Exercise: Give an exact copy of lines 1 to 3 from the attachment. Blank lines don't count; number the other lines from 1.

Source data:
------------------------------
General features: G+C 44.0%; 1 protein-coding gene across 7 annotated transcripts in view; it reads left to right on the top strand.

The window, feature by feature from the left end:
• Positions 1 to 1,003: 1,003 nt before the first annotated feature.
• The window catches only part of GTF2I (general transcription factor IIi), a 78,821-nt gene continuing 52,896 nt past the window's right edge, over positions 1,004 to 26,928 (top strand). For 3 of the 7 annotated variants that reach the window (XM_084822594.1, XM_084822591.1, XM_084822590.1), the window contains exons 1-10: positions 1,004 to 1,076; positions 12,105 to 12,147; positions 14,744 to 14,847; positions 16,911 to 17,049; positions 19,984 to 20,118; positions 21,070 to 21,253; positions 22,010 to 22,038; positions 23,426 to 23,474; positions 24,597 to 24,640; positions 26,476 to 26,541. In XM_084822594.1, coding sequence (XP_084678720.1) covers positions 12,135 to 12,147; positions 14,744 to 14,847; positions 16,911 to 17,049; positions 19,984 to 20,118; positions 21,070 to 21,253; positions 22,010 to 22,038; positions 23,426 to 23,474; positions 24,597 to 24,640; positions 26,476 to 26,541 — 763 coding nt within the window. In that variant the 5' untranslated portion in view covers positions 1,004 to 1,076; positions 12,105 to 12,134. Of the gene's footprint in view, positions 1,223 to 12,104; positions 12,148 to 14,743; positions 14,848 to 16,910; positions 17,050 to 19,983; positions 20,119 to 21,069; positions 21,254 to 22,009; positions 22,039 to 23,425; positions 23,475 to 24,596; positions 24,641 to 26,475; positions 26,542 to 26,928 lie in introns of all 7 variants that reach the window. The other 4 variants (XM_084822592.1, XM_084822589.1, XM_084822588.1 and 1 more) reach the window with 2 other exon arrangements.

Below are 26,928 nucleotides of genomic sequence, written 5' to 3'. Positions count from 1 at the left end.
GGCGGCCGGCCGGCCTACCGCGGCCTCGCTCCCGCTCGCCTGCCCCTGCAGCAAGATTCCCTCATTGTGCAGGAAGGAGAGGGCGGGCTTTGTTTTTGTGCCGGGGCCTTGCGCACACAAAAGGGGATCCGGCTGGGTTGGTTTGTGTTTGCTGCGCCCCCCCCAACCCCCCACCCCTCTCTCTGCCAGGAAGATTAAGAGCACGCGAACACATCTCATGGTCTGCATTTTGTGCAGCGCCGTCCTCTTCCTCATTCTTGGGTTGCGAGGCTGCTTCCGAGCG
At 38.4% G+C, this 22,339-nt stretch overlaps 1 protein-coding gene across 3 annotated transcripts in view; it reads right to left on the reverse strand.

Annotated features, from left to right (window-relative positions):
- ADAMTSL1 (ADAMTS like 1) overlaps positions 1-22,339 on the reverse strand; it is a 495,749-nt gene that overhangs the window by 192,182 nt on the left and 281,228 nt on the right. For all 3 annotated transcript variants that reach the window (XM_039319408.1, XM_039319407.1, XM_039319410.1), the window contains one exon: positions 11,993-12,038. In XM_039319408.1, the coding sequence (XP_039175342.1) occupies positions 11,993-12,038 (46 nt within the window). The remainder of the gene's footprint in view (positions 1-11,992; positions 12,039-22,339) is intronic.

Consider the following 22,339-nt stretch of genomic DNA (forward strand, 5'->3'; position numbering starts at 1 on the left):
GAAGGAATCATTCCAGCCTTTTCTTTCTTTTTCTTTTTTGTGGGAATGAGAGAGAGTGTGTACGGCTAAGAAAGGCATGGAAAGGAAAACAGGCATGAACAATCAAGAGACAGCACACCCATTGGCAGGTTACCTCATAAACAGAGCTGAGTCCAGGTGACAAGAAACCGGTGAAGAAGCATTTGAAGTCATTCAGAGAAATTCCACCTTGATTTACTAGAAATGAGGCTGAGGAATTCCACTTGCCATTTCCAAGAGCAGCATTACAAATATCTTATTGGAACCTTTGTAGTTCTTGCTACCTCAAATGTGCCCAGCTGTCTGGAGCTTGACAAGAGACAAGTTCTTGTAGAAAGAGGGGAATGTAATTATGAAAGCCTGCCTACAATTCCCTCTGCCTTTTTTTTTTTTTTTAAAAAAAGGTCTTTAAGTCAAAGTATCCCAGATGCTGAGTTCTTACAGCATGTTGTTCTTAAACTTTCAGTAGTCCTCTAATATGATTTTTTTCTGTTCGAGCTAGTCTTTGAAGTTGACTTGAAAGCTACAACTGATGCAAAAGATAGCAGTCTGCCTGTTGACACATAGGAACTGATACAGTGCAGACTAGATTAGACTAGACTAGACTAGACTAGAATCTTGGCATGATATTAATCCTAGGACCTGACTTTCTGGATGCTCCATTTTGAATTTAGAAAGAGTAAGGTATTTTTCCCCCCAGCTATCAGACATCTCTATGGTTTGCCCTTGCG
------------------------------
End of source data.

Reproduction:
General features: G+C 44.0%; 1 protein-coding gene across 7 annotated transcripts in view; it reads left to right on the top strand.

The window, feature by feature from the left end:
• Positions 1 to 1,003: 1,003 nt before the first annotated feature.